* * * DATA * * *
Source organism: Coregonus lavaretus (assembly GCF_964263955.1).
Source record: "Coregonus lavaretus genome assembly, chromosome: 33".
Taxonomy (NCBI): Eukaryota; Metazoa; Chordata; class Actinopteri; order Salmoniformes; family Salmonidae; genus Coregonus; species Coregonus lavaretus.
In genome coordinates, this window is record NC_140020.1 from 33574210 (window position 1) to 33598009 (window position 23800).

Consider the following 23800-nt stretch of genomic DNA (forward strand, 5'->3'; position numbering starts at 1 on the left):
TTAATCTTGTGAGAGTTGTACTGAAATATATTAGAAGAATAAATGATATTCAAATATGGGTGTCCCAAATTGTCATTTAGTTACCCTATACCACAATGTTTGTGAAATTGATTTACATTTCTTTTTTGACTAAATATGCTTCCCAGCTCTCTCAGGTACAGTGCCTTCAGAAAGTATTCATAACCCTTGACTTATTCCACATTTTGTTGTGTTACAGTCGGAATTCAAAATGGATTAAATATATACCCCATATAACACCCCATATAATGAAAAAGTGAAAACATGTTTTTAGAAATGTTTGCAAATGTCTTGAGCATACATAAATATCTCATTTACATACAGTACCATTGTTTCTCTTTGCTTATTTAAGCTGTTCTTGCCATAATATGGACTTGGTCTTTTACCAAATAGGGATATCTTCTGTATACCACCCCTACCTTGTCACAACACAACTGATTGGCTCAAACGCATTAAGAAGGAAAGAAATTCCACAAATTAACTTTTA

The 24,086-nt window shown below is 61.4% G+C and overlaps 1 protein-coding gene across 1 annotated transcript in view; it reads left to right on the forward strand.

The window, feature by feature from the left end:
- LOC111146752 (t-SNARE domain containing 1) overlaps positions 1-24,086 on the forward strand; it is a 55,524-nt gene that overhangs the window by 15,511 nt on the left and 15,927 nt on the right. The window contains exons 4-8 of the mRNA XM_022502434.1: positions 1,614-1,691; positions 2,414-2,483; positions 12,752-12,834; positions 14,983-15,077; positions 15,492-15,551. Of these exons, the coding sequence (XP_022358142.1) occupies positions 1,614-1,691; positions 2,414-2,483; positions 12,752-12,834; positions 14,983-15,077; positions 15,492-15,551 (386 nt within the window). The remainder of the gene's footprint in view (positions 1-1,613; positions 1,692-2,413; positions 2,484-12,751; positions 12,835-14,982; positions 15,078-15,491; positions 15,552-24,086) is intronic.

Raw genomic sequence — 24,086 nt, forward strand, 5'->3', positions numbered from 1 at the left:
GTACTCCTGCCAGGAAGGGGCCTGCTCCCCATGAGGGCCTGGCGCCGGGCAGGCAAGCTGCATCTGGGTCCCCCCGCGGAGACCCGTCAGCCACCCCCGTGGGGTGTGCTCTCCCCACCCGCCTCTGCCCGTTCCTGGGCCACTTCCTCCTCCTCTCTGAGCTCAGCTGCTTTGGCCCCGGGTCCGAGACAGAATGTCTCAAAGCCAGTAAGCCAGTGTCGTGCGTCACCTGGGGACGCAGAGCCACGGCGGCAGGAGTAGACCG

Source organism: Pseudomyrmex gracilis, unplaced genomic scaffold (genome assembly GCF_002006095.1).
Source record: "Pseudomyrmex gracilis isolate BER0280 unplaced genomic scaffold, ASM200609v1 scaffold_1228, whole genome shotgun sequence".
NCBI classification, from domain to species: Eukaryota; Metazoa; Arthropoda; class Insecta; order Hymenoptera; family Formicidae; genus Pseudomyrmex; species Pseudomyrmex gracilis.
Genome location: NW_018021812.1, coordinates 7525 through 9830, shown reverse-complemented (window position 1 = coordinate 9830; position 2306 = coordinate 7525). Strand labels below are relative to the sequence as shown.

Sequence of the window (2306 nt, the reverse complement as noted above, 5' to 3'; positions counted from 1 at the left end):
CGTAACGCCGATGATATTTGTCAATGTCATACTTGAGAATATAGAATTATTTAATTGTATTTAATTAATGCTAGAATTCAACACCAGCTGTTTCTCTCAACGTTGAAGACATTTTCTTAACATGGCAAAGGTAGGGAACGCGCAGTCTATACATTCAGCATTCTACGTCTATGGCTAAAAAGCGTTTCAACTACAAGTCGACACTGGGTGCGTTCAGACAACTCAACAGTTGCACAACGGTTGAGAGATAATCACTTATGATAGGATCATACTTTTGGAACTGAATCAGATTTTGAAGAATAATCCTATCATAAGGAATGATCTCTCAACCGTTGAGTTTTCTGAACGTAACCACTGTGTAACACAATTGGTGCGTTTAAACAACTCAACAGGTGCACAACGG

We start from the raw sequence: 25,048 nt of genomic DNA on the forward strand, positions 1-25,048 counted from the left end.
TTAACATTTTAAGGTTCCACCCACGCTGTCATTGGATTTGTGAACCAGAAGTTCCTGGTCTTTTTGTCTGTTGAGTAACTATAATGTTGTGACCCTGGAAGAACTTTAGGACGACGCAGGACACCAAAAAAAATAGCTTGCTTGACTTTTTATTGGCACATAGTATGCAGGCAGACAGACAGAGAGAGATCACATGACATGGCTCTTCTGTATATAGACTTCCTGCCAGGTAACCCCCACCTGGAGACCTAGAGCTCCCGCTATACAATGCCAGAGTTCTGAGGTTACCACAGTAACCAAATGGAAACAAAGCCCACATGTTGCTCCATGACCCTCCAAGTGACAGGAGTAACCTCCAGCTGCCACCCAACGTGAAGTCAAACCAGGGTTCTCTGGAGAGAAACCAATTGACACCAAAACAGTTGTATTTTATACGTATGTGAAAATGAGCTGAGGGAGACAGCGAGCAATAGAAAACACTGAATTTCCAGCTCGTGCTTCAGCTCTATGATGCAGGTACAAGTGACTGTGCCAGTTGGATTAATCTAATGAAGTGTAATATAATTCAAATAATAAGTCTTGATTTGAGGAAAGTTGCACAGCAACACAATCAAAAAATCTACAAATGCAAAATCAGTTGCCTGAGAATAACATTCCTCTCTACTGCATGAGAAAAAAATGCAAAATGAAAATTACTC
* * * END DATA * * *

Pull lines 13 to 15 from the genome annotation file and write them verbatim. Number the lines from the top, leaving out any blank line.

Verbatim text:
Source record: "Pseudomyrmex gracilis isolate BER0280 unplaced genomic scaffold, ASM200609v1 scaffold_1228, whole genome shotgun sequence".
NCBI classification, from domain to species: Eukaryota; Metazoa; Arthropoda; class Insecta; order Hymenoptera; family Formicidae; genus Pseudomyrmex; species Pseudomyrmex gracilis.
Genome location: NW_018021812.1, coordinates 7525 through 9830, shown reverse-complemented (window position 1 = coordinate 9830; position 2306 = coordinate 7525). Strand labels below are relative to the sequence as shown.